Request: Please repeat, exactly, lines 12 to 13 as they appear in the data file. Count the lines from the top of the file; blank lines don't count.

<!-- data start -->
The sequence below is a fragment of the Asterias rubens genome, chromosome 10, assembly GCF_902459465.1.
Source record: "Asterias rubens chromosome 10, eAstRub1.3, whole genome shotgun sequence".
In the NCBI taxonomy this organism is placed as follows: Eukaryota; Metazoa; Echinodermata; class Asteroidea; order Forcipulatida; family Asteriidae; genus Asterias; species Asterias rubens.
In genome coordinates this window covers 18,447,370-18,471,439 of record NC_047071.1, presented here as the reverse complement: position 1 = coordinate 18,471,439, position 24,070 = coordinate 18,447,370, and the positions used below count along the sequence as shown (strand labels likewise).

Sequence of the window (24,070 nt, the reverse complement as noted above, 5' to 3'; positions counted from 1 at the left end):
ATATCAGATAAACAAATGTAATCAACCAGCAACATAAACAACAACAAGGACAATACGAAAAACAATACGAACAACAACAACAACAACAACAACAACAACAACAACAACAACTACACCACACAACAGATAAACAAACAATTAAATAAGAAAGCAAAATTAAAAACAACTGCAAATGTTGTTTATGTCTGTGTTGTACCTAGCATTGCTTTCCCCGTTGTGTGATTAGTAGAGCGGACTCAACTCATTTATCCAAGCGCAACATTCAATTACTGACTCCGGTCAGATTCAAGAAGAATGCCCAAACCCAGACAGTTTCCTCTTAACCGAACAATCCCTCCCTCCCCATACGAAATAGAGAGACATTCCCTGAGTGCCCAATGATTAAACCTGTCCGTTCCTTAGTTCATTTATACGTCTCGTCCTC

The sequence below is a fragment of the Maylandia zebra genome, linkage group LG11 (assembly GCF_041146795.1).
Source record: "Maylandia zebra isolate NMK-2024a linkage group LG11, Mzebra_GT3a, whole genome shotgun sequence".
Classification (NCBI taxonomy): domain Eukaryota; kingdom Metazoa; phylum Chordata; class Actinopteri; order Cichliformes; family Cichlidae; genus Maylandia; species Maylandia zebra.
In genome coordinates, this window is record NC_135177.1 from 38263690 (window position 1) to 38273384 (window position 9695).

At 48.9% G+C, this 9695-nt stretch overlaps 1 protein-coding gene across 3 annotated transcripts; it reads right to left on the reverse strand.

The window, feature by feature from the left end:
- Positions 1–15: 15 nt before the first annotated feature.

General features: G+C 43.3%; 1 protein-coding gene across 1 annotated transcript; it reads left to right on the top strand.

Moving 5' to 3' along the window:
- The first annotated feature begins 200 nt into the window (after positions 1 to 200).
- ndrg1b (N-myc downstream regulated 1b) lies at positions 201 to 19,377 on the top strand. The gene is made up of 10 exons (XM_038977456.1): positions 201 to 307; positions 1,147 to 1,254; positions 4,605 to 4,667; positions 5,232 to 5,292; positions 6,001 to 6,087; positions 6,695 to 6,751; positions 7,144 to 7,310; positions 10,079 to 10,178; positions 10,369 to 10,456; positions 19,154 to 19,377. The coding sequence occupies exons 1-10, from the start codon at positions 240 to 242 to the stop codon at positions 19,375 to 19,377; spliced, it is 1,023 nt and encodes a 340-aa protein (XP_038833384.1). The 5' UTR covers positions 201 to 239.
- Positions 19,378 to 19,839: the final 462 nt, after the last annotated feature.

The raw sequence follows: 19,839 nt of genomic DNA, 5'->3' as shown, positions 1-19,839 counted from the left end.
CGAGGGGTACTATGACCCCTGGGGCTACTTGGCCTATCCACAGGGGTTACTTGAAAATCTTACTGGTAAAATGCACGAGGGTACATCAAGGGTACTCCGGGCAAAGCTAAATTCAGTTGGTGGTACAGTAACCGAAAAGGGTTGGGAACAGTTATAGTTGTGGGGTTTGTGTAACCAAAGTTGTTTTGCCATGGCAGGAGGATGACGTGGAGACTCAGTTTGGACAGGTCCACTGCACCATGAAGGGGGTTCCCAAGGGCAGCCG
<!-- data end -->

The window, feature by feature from the left end:
- Positions 1–15: 15 nt before the first annotated feature.